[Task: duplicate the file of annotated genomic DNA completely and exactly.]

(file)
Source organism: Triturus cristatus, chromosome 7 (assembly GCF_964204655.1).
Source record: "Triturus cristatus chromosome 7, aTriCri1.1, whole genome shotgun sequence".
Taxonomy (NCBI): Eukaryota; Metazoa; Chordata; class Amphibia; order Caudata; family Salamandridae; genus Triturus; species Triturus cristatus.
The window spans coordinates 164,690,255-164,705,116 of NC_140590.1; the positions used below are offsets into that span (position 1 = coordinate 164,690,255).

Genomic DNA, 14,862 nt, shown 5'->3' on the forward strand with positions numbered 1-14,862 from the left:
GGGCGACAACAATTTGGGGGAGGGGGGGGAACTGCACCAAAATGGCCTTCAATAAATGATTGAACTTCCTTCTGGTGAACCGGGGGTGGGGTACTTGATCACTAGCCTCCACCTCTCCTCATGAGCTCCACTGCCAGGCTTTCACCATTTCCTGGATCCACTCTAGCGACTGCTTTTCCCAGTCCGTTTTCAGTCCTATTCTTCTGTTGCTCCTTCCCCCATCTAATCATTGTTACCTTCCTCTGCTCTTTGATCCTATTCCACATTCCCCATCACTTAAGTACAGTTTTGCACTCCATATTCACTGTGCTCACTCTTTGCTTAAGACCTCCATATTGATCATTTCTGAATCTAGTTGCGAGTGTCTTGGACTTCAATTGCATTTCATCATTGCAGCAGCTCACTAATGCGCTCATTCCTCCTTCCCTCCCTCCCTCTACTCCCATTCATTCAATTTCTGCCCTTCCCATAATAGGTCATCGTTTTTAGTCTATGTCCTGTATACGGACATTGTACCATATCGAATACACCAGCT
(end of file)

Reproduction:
Source organism: Triturus cristatus, chromosome 7 (assembly GCF_964204655.1).
Source record: "Triturus cristatus chromosome 7, aTriCri1.1, whole genome shotgun sequence".
Taxonomy (NCBI): Eukaryota; Metazoa; Chordata; class Amphibia; order Caudata; family Salamandridae; genus Triturus; species Triturus cristatus.
The window spans coordinates 164,690,255-164,705,116 of NC_140590.1; the positions used below are offsets into that span (position 1 = coordinate 164,690,255).

Genomic DNA, 14,862 nt, shown 5'->3' on the forward strand with positions numbered 1-14,862 from the left:
GGGCGACAACAATTTGGGGGAGGGGGGGGAACTGCACCAAAATGGCCTTCAATAAATGATTGAACTTCCTTCTGGTGAACCGGGGGTGGGGTACTTGATCACTAGCCTCCACCTCTCCTCATGAGCTCCACTGCCAGGCTTTCACCATTTCCTGGATCCACTCTAGCGACTGCTTTTCCCAGTCCGTTTTCAGTCCTATTCTTCTGTTGCTCCTTCCCCCATCTAATCATTGTTACCTTCCTCTGCTCTTTGATCCTATTCCACATTCCCCATCACTTAAGTACAGTTTTGCACTCCATATTCACTGTGCTCACTCTTTGCTTAAGACCTCCATATTGATCATTTCTGAATCTAGTTGCGAGTGTCTTGGACTTCAATTGCATTTCATCATTGCAGCAGCTCACTAATGCGCTCATTCCTCCTTCCCTCCCTCCCTCTACTCCCATTCATTCAATTTCTGCCCTTCCCATAATAGGTCATCGTTTTTAGTCTATGTCCTGTATACGGACATTGTACCATATCGAATACACCAGCT